In a new study recently published by two professors with impressive credentials, we even find the incredible thesis that the entire substructure supporting the current educational reforms is based on faulty and unsubstantiated research and statistics. The study challenges the notion that American schools are failing and are inferior to European schools. The authors ask how Americans could possibly have escaped the conclusion that education in this country is in a deplorable state. The authors then proceed to present statistics supporting their conclusions. Even granting that their handling of the statistics has been seriously questioned, the main thesis is still valid. Does the success of American education over the last two centuries justify the sudden storm of criticism directed at our schools? The call for a complete overhaul and “reinvention” must certainly be approached with great care. Such a radical approach may well affect not only the general direction but the basic philosophy of an educational system that has given our country the leadership in almost every area of human endeavor. We thus come to the basic question that must be asked. What should be the basic purpose of American education? Is it to prepare for adult life, and, if so, what do we want adult life to consist of? Or is it to fulfill the promise contained in our Declaration of Independence: the guarantee of life, liberty, and the pursuit of happiness? Could it be the ancient adage of Know Thyself? A Renaissance sage considered virtue the only constant in mortal affairs because she alone “can make blessed those who embrace her and wretched those who forsake her.” He defined virtue as the capacity “to feel rightly about God, and act rightly among men.” Given the recent interest in the teaching of character, should virtue be education’s primary goal? Can any or all of these be summarized in the concept of wisdom? And don’t most or all of them fall in the category of what has been considered “academics” since the days of Plato and Socrates?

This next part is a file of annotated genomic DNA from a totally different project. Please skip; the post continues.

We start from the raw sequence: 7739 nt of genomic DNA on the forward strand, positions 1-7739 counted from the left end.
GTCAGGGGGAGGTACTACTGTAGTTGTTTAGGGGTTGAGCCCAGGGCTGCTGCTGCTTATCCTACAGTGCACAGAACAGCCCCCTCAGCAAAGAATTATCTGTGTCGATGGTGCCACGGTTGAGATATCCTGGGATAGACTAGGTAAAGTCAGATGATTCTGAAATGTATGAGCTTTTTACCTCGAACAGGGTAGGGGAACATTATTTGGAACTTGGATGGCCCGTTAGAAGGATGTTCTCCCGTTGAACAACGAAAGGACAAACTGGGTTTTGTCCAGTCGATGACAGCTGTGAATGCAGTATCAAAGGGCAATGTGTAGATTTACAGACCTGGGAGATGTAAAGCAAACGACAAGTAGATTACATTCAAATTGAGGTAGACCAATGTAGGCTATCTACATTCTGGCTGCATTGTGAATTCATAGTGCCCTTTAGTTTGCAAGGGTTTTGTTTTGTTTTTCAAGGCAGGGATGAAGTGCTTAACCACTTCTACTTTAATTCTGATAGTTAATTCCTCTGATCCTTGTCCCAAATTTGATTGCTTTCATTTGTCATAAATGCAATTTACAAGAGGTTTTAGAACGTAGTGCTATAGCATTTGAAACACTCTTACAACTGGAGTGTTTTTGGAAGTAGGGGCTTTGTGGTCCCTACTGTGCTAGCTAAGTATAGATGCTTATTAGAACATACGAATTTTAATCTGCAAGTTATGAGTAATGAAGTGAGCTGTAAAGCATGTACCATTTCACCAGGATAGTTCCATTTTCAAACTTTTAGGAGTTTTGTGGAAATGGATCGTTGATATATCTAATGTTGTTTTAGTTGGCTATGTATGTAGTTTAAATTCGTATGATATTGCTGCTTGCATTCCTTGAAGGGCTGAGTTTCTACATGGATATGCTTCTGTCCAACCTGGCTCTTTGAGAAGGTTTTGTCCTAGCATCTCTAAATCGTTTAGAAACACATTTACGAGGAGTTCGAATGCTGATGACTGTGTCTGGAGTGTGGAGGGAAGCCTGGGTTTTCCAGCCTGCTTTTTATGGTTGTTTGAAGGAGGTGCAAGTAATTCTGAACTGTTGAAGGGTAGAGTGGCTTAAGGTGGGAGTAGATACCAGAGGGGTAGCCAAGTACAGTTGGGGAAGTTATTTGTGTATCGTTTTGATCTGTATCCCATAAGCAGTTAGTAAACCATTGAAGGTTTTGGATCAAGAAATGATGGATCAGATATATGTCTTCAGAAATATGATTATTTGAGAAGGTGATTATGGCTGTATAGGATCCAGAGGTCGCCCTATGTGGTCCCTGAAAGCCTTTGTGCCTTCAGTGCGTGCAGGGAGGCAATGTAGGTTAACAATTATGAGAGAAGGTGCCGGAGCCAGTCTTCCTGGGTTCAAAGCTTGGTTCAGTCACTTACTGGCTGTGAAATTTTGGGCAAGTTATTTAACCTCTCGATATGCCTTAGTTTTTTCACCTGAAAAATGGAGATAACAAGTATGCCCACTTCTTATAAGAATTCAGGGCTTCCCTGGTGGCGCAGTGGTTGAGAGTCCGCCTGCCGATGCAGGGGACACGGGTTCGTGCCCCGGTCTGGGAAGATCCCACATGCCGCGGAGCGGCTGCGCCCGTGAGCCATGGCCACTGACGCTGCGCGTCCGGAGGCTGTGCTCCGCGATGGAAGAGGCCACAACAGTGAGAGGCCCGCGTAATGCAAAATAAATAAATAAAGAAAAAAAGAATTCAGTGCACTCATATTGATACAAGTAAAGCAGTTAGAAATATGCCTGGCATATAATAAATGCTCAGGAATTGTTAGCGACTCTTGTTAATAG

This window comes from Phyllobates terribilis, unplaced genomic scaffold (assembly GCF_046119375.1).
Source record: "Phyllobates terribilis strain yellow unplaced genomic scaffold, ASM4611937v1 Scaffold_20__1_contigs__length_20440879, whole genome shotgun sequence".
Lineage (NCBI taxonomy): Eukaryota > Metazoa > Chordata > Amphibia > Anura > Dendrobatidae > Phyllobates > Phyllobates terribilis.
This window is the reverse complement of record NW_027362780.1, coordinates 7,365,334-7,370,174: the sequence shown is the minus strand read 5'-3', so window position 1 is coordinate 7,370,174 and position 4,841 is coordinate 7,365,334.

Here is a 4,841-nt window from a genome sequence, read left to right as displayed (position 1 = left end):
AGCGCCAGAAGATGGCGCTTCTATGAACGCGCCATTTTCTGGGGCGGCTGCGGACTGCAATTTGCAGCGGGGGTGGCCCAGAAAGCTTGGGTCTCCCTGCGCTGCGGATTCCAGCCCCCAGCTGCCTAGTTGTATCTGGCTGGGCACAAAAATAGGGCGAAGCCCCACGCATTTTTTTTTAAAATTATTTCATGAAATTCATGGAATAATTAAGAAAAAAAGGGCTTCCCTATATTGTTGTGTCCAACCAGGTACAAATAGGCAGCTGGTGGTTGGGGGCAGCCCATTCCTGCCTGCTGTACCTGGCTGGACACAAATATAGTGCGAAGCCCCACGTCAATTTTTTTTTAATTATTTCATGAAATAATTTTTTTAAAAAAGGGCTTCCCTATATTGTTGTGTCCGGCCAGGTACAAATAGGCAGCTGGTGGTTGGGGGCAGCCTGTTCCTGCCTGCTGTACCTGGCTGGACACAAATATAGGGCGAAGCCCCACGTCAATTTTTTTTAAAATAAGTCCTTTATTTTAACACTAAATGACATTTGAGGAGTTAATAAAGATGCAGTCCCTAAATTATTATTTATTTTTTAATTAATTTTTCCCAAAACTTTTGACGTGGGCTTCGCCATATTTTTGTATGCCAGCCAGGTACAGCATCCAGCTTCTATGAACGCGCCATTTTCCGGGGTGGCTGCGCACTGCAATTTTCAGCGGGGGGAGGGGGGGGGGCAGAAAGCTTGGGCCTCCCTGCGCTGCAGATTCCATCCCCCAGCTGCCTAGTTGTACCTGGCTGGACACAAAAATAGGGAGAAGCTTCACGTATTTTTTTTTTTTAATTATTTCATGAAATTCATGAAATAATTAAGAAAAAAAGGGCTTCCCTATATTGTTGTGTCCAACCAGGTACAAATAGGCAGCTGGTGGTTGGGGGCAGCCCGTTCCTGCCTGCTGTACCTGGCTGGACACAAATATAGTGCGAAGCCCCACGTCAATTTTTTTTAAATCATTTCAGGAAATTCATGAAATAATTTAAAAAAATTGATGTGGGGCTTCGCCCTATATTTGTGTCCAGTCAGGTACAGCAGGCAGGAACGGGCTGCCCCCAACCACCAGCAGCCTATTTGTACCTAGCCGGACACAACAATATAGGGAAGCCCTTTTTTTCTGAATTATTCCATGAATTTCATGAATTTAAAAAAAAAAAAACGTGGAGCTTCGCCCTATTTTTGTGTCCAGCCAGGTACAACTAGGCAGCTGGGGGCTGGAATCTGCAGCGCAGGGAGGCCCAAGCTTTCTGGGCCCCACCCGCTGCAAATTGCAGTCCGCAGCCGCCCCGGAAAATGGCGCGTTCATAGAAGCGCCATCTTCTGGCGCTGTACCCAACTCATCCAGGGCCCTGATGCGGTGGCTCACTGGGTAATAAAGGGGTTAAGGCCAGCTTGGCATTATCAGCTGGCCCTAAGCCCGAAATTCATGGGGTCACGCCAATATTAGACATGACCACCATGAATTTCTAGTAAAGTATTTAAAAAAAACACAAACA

It is essential that we measure what progress has been made before proceeding. We therefore respectfully urge the leaders of future Summits to use their influence to make certain that the radical programs being thrust upon schools in an attempt to “reinvent” education nationally be carefully reexamined. Schools have already been overburdened by the intrusion of social services, health services, special interest groups and the attempt to make them all-purpose community centers. We must not blur the distinction between “schooling” and “education.” Any Summit that does not take into account the opinions of those parents, taxpayers, and citizens who are rightfully skeptical of what has transpired in the last ten years of the reform efforts is bound to create further tensions and misunderstandings that could lead to the crippling of the American school.